I was an unwilling participant in my emotional investment in The Call of the Wild, a movie hemorrhaging money and featuring an overly-obviously animated dog as the main character. However, I not only connected with this movie, I was laughing from the moment Buck ripped through his home in the opening scene, bouncing his owners children off their beds, and I was already sad and angry at Buck’s forced displacement from his home in the scenes that soon followed. Like really angry and really sad. There is a scene where a man threatens Buck with a club, and I still hate that man. I wanted the movie to break from its story line and show that man stalked and killed like this was Kill Bill. Similarly, when Buck found a new loving owner in Perrault, who was patient and kind and allowed him to learn and grow with a pack, I was so goddamn happy. I wanted the movie to end right there, after only an hour, and for Buck to continue to deliver mail for the rest of time (alas, this was not to be). And I wasn’t alone. In the theater there were so many audible laughs and groans and mutters of dismay, more than I remember hearing in any other movie. These were powerful emotions, and maybe they happened because I wasn’t expecting them or prepared for them like when you steel yourself for an emotional film, but I am shocked at them, mostly because they came from a dog…No. An animated dog.
Especially since this dog was not a paragon of new age special effects. There was never a moment where it dawned on me that the dog was animated after thinking it was real- it was painfully obvious from the first scene. I never marveled at how lifelike Buck looked- he looked really animated the whole time. But it worked. In fact, I eventually started to think of the movie as an animated film. We have seen instances of lots of animation in a ‘live’ film, but to me this became lots of ‘live’ action in an animated film. And that worked for me. This blending was done well enough that we got the best of both worlds and a great way to tell this story.
Buck is way beyond your average dog in emotional intelligence and ability. They could never have gotten a real dog to play Buck even if they wanted to put the work in. And since Buck was animated, we got to see all the best parts of dogs, the looks, the emotions, the sadness, the tongue mlems, those big brown eyes, and those moments all perfectly timed (the secret recipe for any funny animal moment). Buck is the perfect dog in The Call of the Wild, and he needed animation to portray him.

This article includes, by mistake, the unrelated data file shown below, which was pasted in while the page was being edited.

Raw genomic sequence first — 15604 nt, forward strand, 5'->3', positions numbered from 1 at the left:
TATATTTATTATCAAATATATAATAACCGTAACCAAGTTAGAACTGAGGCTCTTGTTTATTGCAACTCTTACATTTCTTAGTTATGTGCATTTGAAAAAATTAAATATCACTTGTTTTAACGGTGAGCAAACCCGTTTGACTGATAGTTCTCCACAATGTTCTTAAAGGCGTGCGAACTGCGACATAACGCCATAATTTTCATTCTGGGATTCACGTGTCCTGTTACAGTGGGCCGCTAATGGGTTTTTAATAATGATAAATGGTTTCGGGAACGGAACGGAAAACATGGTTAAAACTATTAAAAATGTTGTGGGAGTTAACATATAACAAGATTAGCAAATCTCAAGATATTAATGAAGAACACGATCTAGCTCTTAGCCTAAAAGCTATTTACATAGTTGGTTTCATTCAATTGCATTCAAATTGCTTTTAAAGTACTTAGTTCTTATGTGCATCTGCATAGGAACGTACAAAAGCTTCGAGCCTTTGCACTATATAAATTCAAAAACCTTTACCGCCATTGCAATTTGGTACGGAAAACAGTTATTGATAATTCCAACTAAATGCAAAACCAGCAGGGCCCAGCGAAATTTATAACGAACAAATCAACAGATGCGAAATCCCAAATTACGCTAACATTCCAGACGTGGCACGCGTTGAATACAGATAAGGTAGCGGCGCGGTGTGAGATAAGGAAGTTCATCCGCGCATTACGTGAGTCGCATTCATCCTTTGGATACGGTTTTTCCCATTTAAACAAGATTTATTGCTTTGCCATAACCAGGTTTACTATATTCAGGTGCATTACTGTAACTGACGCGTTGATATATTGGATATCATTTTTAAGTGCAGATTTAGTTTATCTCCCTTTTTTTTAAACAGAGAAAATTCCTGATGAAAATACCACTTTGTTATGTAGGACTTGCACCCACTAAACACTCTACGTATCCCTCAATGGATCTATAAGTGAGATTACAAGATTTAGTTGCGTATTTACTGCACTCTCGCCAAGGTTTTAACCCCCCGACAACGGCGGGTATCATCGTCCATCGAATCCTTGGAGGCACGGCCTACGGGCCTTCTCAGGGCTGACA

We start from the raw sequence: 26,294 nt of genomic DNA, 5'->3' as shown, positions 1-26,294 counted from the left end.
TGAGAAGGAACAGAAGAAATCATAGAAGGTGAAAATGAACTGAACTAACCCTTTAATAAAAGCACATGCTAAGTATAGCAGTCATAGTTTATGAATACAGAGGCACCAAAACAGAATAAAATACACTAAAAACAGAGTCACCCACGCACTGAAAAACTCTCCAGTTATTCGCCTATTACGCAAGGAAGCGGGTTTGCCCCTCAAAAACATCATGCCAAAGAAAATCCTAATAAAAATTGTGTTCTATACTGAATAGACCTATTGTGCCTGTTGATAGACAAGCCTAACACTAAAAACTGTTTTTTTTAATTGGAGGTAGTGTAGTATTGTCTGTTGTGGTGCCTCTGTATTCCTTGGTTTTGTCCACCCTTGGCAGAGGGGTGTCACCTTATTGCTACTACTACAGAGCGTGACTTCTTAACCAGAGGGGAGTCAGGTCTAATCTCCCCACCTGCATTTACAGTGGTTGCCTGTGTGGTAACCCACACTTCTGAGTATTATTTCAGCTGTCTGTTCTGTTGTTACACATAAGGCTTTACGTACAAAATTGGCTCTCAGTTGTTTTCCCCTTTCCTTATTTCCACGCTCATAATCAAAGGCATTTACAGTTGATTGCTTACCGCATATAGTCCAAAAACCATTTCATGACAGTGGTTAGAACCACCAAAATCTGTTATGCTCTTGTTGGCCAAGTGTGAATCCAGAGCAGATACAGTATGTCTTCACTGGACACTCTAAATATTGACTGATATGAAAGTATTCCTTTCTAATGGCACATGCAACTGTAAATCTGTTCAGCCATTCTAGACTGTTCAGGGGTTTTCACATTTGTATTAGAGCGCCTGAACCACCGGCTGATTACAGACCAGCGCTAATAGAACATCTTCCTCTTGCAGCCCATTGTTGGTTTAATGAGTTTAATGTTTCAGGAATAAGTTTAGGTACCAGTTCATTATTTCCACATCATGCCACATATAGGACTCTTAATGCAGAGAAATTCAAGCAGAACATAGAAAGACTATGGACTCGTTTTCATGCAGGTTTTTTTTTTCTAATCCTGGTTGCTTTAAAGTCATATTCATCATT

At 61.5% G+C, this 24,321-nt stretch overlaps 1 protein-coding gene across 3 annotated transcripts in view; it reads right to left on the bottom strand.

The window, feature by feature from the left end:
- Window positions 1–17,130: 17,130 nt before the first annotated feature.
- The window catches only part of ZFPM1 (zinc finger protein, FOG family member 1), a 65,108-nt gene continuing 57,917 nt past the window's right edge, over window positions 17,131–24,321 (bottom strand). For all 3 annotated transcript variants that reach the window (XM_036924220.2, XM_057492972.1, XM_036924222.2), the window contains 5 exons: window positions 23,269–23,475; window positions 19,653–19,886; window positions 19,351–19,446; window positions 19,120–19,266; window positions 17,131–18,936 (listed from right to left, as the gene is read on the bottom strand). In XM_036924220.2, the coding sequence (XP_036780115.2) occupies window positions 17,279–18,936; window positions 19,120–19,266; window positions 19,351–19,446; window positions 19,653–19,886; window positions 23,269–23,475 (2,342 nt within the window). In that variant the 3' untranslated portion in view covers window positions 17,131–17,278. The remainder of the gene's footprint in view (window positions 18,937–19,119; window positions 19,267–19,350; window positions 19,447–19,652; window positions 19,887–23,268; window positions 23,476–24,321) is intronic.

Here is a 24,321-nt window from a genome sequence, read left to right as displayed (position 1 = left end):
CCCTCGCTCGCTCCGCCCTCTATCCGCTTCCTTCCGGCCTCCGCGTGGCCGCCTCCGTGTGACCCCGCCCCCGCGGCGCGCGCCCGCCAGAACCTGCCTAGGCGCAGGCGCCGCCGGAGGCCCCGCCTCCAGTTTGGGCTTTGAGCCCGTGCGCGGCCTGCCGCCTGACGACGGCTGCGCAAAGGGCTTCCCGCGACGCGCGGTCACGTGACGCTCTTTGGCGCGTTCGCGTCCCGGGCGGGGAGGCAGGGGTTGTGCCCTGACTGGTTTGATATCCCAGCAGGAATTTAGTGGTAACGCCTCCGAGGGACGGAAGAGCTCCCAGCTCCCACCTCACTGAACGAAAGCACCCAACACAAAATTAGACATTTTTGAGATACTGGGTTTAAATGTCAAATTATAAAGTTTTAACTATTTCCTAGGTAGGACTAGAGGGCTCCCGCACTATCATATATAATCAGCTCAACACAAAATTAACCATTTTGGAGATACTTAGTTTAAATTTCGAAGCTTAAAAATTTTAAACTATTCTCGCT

So why animate the people as well? They didn’t have to, and they didn’t, and the movie was better for it. Because a dog’s emotions may become better with animation, but a person’s becomes worse. I don’t want an animated Harrison Ford, give me Harrison Ford in all his grumpy old man splendor. So as Buck romped on screen and raised hell and loved and cried (that part might have been me), it was all the emotions of a dog film on steroids. They washed over me like a tidal wave. And as Ford stalked the screen, searching for meaning in the wake of his family’s demise, we got all of his emotion as well. And then together, they form an emotional Molotov cocktail. There is an awesome scene towards the beginning of the movie where Buck is going to be sold, and he runs into Harrison Ford and helps him out by returning his dropped harmonica, and you think, “Okay good, Ford will buy Buck, Buck will be safe, and the movie can get going with these two.” But it didn’t. It took forever for Ford and Buck to get together, they kept teasing it, and I wanted them to be together so badly-and expected it based on the marketing- but neither of them were ready for each other. And when they did finally end up together, the journey was all the sweeter.
I understand why people are shying away from it. Seeing trailers with Ford interacting with an animated dog looks silly. But it’s not silly. It’s a recipe in making people feel things they weren’t willing to feel. It’s streamlining a feel-good movie. They found a way to include all of the ways we should connect with Buck, all of the best parts of watching a movie, and all of the best parts of great performances from Harrison Ford and Omar Sy. It didn’t try to do too much or be anything it wasn’t. It punched me right in the heart-balls, and I could do nothing but feel it.
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